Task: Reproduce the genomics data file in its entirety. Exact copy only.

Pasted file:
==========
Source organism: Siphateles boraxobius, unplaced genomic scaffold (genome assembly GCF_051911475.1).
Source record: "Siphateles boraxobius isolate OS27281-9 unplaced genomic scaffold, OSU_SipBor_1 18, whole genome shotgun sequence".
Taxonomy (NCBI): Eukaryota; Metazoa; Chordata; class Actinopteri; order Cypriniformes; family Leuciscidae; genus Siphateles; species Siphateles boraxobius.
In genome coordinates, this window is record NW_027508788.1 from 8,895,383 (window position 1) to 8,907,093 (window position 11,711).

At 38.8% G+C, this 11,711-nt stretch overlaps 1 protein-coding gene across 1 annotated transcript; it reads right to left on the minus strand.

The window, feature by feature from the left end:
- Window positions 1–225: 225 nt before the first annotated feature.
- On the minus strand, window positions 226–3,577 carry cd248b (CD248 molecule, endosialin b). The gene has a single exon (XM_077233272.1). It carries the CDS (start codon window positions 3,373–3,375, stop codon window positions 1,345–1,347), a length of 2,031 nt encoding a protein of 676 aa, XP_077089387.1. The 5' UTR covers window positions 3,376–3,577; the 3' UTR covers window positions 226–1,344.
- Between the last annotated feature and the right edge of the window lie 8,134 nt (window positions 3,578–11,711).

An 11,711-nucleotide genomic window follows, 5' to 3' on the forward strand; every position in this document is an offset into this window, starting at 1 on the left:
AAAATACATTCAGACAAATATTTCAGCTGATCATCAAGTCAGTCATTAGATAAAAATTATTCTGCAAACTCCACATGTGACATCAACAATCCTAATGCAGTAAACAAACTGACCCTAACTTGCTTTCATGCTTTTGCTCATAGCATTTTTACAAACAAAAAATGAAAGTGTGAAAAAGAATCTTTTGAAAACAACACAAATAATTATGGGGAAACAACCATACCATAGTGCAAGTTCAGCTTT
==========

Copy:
Source organism: Siphateles boraxobius, unplaced genomic scaffold (genome assembly GCF_051911475.1).
Source record: "Siphateles boraxobius isolate OS27281-9 unplaced genomic scaffold, OSU_SipBor_1 18, whole genome shotgun sequence".
Taxonomy (NCBI): Eukaryota; Metazoa; Chordata; class Actinopteri; order Cypriniformes; family Leuciscidae; genus Siphateles; species Siphateles boraxobius.
In genome coordinates, this window is record NW_027508788.1 from 8,895,383 (window position 1) to 8,907,093 (window position 11,711).

At 38.8% G+C, this 11,711-nt stretch overlaps 1 protein-coding gene across 1 annotated transcript; it reads right to left on the minus strand.

The window, feature by feature from the left end:
- Window positions 1–225: 225 nt before the first annotated feature.
- On the minus strand, window positions 226–3,577 carry cd248b (CD248 molecule, endosialin b). The gene has a single exon (XM_077233272.1). It carries the CDS (start codon window positions 3,373–3,375, stop codon window positions 1,345–1,347), a length of 2,031 nt encoding a protein of 676 aa, XP_077089387.1. The 5' UTR covers window positions 3,376–3,577; the 3' UTR covers window positions 226–1,344.
- Between the last annotated feature and the right edge of the window lie 8,134 nt (window positions 3,578–11,711).

An 11,711-nucleotide genomic window follows, 5' to 3' on the forward strand; every position in this document is an offset into this window, starting at 1 on the left:
AAAATACATTCAGACAAATATTTCAGCTGATCATCAAGTCAGTCATTAGATAAAAATTATTCTGCAAACTCCACATGTGACATCAACAATCCTAATGCAGTAAACAAACTGACCCTAACTTGCTTTCATGCTTTTGCTCATAGCATTTTTACAAACAAAAAATGAAAGTGTGAAAAAGAATCTTTTGAAAACAACACAAATAATTATGGGGAAACAACCATACCATAGTGCAAGTTCAGCTTT